1 March 2015
Last updated at 11:09
The memorial march is expected to attract tens of thousands of opposition supporters
Crowds of people are gathering in central Moscow to honour opposition politician Boris Nemtsov, who was shot dead on Friday.
He was due to lead an opposition march on Sunday but his supporters will now be marching to mourn his death.
President Vladimir Putin condemned Mr Nemtsov’s murder as “vile and cynical” and vowed to find the killers.
Mr Nemtsov’s allies call it a political killing linked to his opposition to Mr Putin and the Ukraine conflict.
Opposition supporters are meeting at a point not far from the Kremlin, from where they will march to the spot on Great Moskvoretsky Bridge where Mr Nemtsov was killed.
Moscow city authorities had previously approved a march for up to 50,000 people but organisers said more people might now attend following the murder.
‘They won’t stop us’
As night fell on Saturday, flowers were piled up a metre high and two metres wide on the bridge.
Placards read: “We are all Nemtsov” and “Je Suis Boris” – the latter a reference to the Je Suis Charlie messages of support following the Charlie Hebdo killings in Paris in January.
At the scene: Sarah Rainsford, BBC News, Moscow
There’s a very sombre mood here, as the crowd gathers to remember Boris Nemtsov. There’s still a deep sense of shock at his killing just beneath the Kremlin walls.
He had been planning a rare opposition rally today – against the policies of President Putin. Instead his friends and supporters have come out to mourn his death.
Mr Nemtsov’s friends are certain he died for daring to speak out against corruption, against Mr Putin’s increasingly authoritarian rule and against the conflict in Ukraine that Russia denies any role in. Boris Nemtsov called it President Putin’s “mad, aggressive war.”
But above all – there’s anger here, at the fervently nationalist mood that Mr Putin’s policies have created. One that’s fanned each day, by state television.
Russia has become a country where critics are labelled traitors. And now, one of the sharpest voices of dissent has been silenced.
One of those attending, Alexander Badiyev, said: “This was ordered by Putin, without a shadow of a doubt. They have shown us what the fate will be of all those who are against them.”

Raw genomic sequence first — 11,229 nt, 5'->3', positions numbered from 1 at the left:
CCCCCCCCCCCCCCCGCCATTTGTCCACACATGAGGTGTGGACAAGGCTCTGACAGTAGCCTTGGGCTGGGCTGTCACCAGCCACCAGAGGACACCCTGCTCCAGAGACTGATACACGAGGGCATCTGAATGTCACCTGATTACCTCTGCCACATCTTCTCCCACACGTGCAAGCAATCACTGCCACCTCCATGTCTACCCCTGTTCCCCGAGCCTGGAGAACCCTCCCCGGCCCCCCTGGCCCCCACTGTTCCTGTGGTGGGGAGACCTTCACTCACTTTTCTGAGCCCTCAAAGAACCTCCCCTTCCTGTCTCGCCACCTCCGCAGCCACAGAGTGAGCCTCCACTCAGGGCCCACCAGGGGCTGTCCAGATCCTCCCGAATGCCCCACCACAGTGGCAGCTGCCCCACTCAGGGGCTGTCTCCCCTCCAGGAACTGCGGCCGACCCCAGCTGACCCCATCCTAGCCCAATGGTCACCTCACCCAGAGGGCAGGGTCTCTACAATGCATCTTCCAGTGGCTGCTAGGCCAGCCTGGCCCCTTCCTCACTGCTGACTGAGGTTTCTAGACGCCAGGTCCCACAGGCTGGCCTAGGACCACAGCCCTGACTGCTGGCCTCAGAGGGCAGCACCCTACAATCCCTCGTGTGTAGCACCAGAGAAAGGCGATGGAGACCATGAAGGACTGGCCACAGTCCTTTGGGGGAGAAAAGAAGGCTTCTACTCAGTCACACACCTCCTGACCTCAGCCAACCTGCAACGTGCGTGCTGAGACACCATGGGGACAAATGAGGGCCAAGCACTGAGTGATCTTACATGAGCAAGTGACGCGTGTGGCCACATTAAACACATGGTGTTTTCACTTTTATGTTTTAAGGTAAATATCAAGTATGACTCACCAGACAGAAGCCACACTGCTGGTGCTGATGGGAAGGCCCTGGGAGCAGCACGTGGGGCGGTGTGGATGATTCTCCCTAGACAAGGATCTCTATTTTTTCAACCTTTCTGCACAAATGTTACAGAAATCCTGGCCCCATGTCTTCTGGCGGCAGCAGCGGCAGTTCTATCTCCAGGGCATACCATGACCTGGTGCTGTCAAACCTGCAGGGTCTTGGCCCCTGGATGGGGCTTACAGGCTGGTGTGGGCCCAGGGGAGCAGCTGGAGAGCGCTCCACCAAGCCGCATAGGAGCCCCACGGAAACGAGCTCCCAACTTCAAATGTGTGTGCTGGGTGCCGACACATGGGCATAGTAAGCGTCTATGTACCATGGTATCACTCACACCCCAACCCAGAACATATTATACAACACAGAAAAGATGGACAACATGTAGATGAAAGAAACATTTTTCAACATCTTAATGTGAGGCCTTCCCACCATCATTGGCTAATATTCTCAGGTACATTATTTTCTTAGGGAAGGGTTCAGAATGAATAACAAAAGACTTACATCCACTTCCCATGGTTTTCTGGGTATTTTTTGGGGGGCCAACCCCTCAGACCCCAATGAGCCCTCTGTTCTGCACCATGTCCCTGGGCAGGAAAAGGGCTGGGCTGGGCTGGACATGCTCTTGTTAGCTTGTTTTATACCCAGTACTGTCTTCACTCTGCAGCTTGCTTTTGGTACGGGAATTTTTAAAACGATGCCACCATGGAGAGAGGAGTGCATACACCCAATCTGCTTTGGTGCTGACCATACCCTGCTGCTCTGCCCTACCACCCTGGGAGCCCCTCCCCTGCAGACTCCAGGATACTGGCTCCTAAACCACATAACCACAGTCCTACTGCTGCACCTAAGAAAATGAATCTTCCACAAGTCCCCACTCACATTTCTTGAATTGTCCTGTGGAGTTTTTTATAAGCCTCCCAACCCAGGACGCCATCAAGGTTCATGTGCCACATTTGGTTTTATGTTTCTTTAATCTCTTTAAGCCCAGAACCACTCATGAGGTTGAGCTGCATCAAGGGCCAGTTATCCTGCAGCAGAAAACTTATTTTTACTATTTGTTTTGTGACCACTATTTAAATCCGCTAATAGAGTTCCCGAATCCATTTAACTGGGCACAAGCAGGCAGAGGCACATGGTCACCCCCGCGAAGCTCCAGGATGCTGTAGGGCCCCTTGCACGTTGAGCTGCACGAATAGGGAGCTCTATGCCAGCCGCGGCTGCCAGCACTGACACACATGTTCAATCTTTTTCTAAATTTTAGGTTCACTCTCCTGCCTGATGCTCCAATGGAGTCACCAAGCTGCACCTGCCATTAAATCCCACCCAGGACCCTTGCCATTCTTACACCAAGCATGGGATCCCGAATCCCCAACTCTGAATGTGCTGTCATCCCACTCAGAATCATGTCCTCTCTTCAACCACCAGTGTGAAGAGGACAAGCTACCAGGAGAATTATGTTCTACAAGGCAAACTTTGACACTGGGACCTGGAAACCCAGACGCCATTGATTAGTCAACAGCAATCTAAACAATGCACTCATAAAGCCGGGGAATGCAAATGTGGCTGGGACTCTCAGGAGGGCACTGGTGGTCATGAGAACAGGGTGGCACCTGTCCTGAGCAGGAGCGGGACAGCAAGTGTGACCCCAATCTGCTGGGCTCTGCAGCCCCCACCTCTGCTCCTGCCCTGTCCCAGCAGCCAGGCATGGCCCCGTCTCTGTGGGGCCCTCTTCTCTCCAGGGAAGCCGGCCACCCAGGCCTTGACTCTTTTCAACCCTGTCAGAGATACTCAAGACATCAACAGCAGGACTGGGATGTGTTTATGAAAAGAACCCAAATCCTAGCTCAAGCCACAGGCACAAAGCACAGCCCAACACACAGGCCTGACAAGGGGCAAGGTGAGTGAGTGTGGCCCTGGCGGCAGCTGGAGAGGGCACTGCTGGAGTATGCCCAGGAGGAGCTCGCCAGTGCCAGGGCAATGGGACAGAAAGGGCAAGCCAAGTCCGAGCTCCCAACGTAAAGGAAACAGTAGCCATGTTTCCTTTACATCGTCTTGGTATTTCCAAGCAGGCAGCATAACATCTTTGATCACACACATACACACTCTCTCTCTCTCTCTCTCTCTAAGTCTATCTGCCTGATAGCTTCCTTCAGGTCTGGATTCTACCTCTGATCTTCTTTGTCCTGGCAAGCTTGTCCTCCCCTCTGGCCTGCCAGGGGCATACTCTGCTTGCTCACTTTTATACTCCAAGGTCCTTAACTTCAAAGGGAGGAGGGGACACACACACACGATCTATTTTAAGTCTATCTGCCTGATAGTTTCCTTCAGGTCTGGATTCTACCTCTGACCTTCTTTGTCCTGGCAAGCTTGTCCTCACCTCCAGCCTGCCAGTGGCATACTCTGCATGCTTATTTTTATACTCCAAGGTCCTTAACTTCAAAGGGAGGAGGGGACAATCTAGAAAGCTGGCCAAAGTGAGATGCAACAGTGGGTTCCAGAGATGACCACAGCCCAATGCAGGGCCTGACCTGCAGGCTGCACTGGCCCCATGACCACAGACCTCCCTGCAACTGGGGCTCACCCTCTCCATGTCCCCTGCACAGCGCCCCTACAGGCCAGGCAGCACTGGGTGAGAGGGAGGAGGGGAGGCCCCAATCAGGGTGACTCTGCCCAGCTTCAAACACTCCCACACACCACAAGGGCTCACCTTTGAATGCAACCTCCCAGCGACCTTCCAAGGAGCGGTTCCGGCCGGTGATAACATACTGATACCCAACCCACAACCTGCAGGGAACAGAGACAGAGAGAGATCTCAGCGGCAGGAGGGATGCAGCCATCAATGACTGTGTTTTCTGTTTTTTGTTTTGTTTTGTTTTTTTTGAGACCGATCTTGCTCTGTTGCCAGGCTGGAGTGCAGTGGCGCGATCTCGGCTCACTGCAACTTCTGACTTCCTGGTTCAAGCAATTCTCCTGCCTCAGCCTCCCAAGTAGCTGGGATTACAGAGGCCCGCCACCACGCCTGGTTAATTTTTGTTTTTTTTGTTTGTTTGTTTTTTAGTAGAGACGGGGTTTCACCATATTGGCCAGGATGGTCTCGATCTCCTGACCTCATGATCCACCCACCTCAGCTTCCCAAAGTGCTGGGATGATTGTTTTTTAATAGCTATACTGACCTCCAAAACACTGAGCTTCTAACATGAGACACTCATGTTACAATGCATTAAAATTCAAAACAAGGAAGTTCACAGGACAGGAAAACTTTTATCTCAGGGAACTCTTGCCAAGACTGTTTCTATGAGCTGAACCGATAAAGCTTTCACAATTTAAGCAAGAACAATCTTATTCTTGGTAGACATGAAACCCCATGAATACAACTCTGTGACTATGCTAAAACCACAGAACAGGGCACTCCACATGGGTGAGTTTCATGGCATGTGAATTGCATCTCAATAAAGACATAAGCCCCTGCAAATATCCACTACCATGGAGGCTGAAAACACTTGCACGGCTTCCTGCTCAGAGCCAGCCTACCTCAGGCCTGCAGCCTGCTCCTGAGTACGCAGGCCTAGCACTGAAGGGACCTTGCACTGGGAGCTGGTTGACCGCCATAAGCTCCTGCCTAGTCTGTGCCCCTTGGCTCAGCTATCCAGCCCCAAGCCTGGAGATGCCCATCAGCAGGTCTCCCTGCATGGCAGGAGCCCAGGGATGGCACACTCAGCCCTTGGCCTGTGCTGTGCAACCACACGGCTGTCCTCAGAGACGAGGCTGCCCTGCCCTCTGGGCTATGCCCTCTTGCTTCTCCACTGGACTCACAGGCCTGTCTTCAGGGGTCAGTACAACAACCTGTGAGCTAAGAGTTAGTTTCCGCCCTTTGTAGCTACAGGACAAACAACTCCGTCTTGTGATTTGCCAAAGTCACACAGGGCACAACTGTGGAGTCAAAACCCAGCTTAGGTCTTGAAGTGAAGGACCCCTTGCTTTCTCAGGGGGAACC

Opposition activist Mark Galperin said: “People are afraid to support our movement. Opposition activists receive threats every day and Boris was no exception. But they won’t stop us.”
Former Yabloko party leader Grigory Yavlinsky said: “The political responsibility for this murder lies with the authorities and personally President Putin.”
A number of European ambassadors laid wreaths.
Former UK ambassador to Russia, Sir Tony Brenton, told the BBC there was now “an atmosphere of political hysteria in Russia”.
“And that is an atmosphere which has generated a lot of really rather nasty right-wing ex-soldiers’ groups to come to the surface. And it is quite possible that it is a group like that that was responsible for Boris’s death.”
Russia’s Investigative Committee said it was looking into a number of possible motives, including Mr Nemtsov’s opposition to the Ukraine war, his political and personal life, Islamic extremism or an attempt to destabilise the state.
A number of pro-government figures suggested Mr Nemtsov had been made a sacrificial victim to show the state in a bad light.
Ramzan Kadyrov, the Putin-backed leader of Chechnya, blamed “Western special services, trying by any means to create internal conflict in Russia”.
Presidential spokesman Dmitry Peskov said Mr Putin had noted “that this cruel murder has all the makings of a contract hit and is extremely provocative”.
Others suggested there could have been personal enmity over his private or business life.
Mr Nemtsov served as first deputy PM under Boris Yeltsin but fell out of favour with Mr Putin
A group of EU ambassadors to Russia laid flowers at the murder scene in Moscow
Crowds of mourners gathered at the site of Mr Nemtsov’s death throughout Saturday
Mr Nemtsov was reportedly preparing documents on Russian military involvement in Ukraine in the weeks before his death.
Ukrainian President Petro Poroshenko said: “Boris had declared he would provide clear evidence of Russian armed forces’ participation in [the war] in Ukraine. Somebody was afraid of this… They killed him.”
Mr Nemtsov, 55, had been dining at a restaurant with his girlfriend Anna Duritskaya on Friday night.
They left together to walk to his flat, crossing the bridge, where a white car drew up and Mr Nemtsov was shot four times with a pistol at around 23:40 (20:40 GMT).
Footage on Russian TV showed a white Lada Priora car in the area but there was no confirmation it was the one involved. One shot showed someone running along the road and jumping into the waiting car, which sped off.
In a telegram to Mr Nemtsov’s mother, published on the Kremlin website, Mr Putin vowed to bring the killers to justice. He praised Mr Nemtsov’s openness and honesty.
Mr Nemtsov served as first deputy prime minister under President Boris Yeltsin in the 1990s but fell out of favour with Mr Putin and became an outspoken opponent.
Violent deaths of Putin opponents
April 2003 – Liberal politician Sergey Yushenkov assassinated near his Moscow home
July 2003 – Investigative journalist Yuri Shchekochikhin died after 16-day mysterious illness
July 2004 – Forbes magazine Russian editor Paul Klebnikov shot from moving car on Moscow street, died later in hospital
October 2006 – Investigative journalist Anna Politkovskaya shot dead outside her Moscow apartment
November 2006 – Former Russian spy Alexander Litvinenko died nearly three weeks after drinking tea laced with polonium in London hotel
March 2013 –Boris Berezovsky, former Kremlin power broker turned Putin critic, found dead in his UK home
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